We feel, we smell, we taste, we listen, we see. We can feel the rough tree bark scraping our hands during the crisp autumn season. We can smell the scent of fresh cupcakes filling the kitchen with a sweet aroma. We can taste a cold, icy, chocolate fudge ice cream on a steaming summer day. We can hear the bass blazing from two feet away at a crowded concert at the House of Blues Boston. And we will witness some of life’s beauties, but not all of them. Sight develops minds and perspectives based off what the world shows us, with no instances of leaving out details. However, we often do not notice those details.
My eyes have a distinct round shape with long, soft, dirty blonde eyelashes trimmed around shiny pink eyelids. The whites of my eyes accent the blues and greens of the iris, with soft pink veins attacking the corners. The dark ring of teal resembles my mother’s lively eyes, with the same raindrop pattern of white and speckled blues. A ringlet of green looks as if it were drawn by God himself from the pupil, with varying lengths. The flicker of the edge of blue swirls as I talk about a new art project or the best story of my day reveals passion and spunk. My eyes scream of uniqueness, not only with color, but also perspective. From beautiful life moments to horrible disputes, I see how life varies from person to person.
The work of life shattered in front of my eyes on a New York weekend trip in June 2014. My dad and I walked the glowing streets of New York City after attending a small indie concert in Brooklyn. At the age of sixteen, I did not think I would hold my dad’s hand as much as a five-year-old. The city was bigger than my small world in Massachusetts; every thought and move consisted of not being separated from my father. While we walked, we encountered countless homeless men and women on the sidewalks. Some yelled, others remained quiet, and a few seemed harmless. But there was one shirtless, soiled man sitting between a pile of black garbage bags and small shiny hot dog cart. He looked like every other person I laid eyes on: sitting slumped against the trash bags, legs entwined with each other, and the backs of his hands effortlessly brushed the cement at his side. The man was tired and guessed to be unmotivated to take control of his life again; assuming he had a bearable life before. I asked myself, “How did he become homeless?” “Doesn’t he have a family?” “How much did he lose?” Those questions remained unanswered because I was terrified by his appearance and assumed failures.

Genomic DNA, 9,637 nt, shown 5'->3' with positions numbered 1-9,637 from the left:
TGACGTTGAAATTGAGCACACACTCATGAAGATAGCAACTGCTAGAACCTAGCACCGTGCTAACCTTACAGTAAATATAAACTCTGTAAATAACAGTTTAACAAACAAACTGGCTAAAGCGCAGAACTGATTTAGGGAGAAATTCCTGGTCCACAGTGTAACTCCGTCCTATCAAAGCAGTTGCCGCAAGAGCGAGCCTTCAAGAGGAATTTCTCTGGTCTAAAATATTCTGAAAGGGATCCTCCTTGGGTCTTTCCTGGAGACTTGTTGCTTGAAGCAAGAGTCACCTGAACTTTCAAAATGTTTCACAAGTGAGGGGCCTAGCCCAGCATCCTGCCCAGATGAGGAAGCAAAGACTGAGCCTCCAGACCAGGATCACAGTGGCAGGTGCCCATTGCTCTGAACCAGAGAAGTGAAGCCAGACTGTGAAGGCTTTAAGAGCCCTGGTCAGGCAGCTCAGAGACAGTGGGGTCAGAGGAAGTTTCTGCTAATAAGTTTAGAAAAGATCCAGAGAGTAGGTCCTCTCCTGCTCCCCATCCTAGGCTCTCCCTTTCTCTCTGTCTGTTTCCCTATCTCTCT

“Sonder: (n.) The realization that each random passerby is living a life as vivid and complex as your own.” I understand that every person I see and do not know has his or her own life. To the cars I pass on Route One at eleven o’clock in the evening, I ask, where are you going right now? How much longer are you driving for? I have my excused reasons for driving at that time: just coming home from a friend’s house trying to make curfew. But what if those drivers are asking me the same thing? Why am I driving in North Attleboro at night? Where is my intended destination? All are assumed questions and answers I will not receive. We will not know the people we walk by on the sidewalk in the street just by a glance and stereotype.
Judgment hurts like a thin shard of glass into the flesh of one’s fingertip. Pain will come every time, even when there is already a wound present. But wounds heal; such as our minds will harden like the callus on a pricked fingertip. We are always unaware of the truth. We do not see everything. We are unable to know the struggles and invigorating life experiences every person encounters. My eyes see the world, but they do not notice all of the small details that life offers.